Sunday, 8 November 2009


I posted yesterday about the Liverpool Care Pathway (LCP). Before Mass this morning I spoke with a nurse who works in our local hospital, and discussed the LCP with her. That conversation reminded how much the words that we use in describing the end of a patient's life communicate messages about how we value - or do not value - that time in a patient's life. Different words that we used in our conversation were "difficult", "horrible", "cruel", "existing, not living".

I was comfortable with the word "difficult" - reaching the end of your life, or accompanying someone else as they reach the end of their life - can be difficult. But I think a major part of the problem in being pro-life in the context of the end of life is that we do not promote a positive and hopeful language to talk about that time of a person's life. The experience of hopelessness, both on the part of the patient and on the part of those accompanying the patient, seems to arise simply because no-one challenges a language that enshrines a hidden agenda of despair.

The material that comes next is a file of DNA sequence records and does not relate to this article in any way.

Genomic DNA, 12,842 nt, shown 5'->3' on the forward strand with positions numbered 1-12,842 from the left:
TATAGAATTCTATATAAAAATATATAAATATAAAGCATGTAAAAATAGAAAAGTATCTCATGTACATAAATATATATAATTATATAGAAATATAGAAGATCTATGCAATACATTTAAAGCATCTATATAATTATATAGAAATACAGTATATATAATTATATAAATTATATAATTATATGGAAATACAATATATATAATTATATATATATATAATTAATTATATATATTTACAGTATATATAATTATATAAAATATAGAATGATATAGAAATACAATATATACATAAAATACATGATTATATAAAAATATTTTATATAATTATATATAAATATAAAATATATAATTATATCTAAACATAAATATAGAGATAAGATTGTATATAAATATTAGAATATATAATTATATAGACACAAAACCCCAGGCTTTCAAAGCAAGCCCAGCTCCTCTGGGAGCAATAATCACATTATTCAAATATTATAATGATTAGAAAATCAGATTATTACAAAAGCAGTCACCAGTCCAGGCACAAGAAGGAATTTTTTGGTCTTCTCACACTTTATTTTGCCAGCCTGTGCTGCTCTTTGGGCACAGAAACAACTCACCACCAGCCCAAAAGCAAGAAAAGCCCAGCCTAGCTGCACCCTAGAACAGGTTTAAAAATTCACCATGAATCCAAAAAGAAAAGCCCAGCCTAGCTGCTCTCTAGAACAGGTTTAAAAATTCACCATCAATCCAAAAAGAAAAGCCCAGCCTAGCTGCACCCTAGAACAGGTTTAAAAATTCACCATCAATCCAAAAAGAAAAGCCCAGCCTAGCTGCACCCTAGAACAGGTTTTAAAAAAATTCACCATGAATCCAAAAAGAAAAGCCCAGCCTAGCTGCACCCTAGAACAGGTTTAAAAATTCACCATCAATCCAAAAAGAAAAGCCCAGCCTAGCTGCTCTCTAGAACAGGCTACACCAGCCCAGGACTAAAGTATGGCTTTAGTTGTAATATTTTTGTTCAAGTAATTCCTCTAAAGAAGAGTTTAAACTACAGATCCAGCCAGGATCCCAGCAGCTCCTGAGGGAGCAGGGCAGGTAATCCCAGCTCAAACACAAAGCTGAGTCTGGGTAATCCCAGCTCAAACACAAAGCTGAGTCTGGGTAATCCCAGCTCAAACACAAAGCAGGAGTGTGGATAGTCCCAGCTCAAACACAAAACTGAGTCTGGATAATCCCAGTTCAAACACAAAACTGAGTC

I then saw this post at Diakonia - and was very struck that here the moment or time of a person's dying was seen as being worthy of a photographic record. Yes, accompanying someone as they are dying is difficult. But it is also, like other great moments of life, an irreplaceable moment, a moment that should be lived in its full meaning rather than being abandoned to despair.

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